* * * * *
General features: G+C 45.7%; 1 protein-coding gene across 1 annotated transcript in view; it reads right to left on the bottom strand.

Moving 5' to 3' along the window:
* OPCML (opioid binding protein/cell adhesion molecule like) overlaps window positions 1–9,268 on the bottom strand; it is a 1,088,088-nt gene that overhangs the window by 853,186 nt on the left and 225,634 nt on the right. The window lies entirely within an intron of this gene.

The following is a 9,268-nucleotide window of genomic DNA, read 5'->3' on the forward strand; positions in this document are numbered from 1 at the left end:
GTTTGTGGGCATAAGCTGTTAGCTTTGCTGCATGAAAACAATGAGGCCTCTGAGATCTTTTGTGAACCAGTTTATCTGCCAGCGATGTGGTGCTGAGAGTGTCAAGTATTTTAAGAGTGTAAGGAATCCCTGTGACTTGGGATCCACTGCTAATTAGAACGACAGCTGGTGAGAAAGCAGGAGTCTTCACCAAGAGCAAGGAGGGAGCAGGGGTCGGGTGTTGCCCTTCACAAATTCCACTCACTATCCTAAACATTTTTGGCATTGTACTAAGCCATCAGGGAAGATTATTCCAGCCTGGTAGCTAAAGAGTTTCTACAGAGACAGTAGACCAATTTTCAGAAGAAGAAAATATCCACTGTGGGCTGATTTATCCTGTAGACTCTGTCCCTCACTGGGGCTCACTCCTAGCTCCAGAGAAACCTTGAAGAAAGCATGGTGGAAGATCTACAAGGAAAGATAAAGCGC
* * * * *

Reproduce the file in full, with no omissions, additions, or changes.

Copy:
General features: G+C 45.7%; 1 protein-coding gene across 1 annotated transcript in view; it reads right to left on the bottom strand.

Moving 5' to 3' along the window:
* OPCML (opioid binding protein/cell adhesion molecule like) overlaps window positions 1–9,268 on the bottom strand; it is a 1,088,088-nt gene that overhangs the window by 853,186 nt on the left and 225,634 nt on the right. The window lies entirely within an intron of this gene.

The following is a 9,268-nucleotide window of genomic DNA, read 5'->3' on the forward strand; positions in this document are numbered from 1 at the left end:
GTTTGTGGGCATAAGCTGTTAGCTTTGCTGCATGAAAACAATGAGGCCTCTGAGATCTTTTGTGAACCAGTTTATCTGCCAGCGATGTGGTGCTGAGAGTGTCAAGTATTTTAAGAGTGTAAGGAATCCCTGTGACTTGGGATCCACTGCTAATTAGAACGACAGCTGGTGAGAAAGCAGGAGTCTTCACCAAGAGCAAGGAGGGAGCAGGGGTCGGGTGTTGCCCTTCACAAATTCCACTCACTATCCTAAACATTTTTGGCATTGTACTAAGCCATCAGGGAAGATTATTCCAGCCTGGTAGCTAAAGAGTTTCTACAGAGACAGTAGACCAATTTTCAGAAGAAGAAAATATCCACTGTGGGCTGATTTATCCTGTAGACTCTGTCCCTCACTGGGGCTCACTCCTAGCTCCAGAGAAACCTTGAAGAAAGCATGGTGGAAGATCTACAAGGAAAGATAAAGCGC